Prof John Read, of the British Psychological Society, said the findings were “alarming”.
Health Secretary Matt Hancock said the report should act as a “wake-up call”.
“I refuse to let this escalate to the level seen in the US.”
What should patients do?
PHE said patients should not simply stop taking their drugs.
Instead, they are urging patients to speak to their GP, who are being told to do more to review the use of these medications and seek alternative solutions.
Doctors say any attempt to tackle dependency needs to involve a gradual reduction in use and dosage.
Alternatives such as talking therapies can be used instead of antidepressants, while linking people in with social activities, such as arts groups, can help reduce isolation and depression and tailored activity programmes and physio may be used to tackle pain.
PHE said it was not clear if this scale of long-term use of prescription drugs was causing harm – although each drug does have side-effects, including weight gain and placing stress on the heart, kidney and lungs.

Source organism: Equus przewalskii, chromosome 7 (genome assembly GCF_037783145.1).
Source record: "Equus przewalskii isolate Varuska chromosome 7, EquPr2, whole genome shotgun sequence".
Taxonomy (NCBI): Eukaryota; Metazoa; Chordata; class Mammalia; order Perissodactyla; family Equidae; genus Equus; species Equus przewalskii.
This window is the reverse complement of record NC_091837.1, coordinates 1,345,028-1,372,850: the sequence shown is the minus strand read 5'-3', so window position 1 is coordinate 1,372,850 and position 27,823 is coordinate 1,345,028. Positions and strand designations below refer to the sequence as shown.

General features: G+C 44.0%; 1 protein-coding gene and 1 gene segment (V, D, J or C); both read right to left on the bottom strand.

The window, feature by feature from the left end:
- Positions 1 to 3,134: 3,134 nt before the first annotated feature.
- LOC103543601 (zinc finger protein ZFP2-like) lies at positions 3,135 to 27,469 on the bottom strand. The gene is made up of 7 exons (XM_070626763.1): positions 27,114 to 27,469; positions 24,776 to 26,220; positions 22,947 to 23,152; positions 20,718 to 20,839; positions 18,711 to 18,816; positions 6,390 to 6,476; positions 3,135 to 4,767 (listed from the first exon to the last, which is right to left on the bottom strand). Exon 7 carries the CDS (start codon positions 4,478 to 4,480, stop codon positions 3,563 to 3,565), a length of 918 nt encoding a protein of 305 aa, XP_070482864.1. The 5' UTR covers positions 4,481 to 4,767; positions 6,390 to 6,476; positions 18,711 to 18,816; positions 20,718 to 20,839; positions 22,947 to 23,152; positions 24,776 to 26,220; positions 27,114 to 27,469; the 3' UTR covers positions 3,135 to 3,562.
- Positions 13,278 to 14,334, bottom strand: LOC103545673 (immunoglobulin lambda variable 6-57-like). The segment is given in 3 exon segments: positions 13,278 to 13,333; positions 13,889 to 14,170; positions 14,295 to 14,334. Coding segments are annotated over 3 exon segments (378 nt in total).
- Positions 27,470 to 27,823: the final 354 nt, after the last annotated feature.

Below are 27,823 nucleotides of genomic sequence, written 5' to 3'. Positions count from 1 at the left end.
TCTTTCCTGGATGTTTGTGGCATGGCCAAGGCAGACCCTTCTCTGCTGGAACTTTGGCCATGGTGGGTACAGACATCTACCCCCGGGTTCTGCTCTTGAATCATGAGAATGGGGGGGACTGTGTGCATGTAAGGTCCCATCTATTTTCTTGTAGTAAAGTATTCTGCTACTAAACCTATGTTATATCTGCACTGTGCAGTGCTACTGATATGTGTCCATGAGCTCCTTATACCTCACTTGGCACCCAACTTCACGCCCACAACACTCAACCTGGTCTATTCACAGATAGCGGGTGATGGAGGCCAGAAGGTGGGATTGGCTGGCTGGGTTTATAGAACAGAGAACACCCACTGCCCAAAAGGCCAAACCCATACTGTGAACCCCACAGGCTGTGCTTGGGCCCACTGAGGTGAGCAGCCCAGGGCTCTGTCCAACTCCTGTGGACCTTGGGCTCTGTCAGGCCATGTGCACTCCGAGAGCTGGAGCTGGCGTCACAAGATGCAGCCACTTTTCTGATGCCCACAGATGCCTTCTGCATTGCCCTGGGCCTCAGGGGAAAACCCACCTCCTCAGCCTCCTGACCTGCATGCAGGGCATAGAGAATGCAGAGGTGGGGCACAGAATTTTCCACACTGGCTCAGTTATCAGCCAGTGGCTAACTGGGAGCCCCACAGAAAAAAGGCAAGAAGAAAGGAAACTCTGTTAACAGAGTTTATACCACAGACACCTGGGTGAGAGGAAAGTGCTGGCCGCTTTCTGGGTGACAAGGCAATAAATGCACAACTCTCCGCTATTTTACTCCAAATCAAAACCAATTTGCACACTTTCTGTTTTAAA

But they said long-term use meant tolerance could build up and treatments could stop being effective or require patients to up the doses they were taking, while any reduction in use could lead to withdrawal symptoms.
Has the situation got as bad as the US?
The misuse of prescription drugs – and in particular opioid-based painkillers – is a major problem in the US.
Prescription rates have risen sharply since the late 1990s – and there are signs attempts to crack down on this have driven people into the illegal market for drugs.
Deaths from opioid overdoses have more than doubled in the past decade in the US.
PHE said what is being seen in England is not yet on that scale.
Prescription rates are four times lower in England than the US and deaths from overdoses have not increased at such a rate.
In fact, PHE said opioid prescriptions were also lower than in many other European nations.
“We want to get on top of this now before we see the problems that have been seen elsewhere,” Prof Cosford added.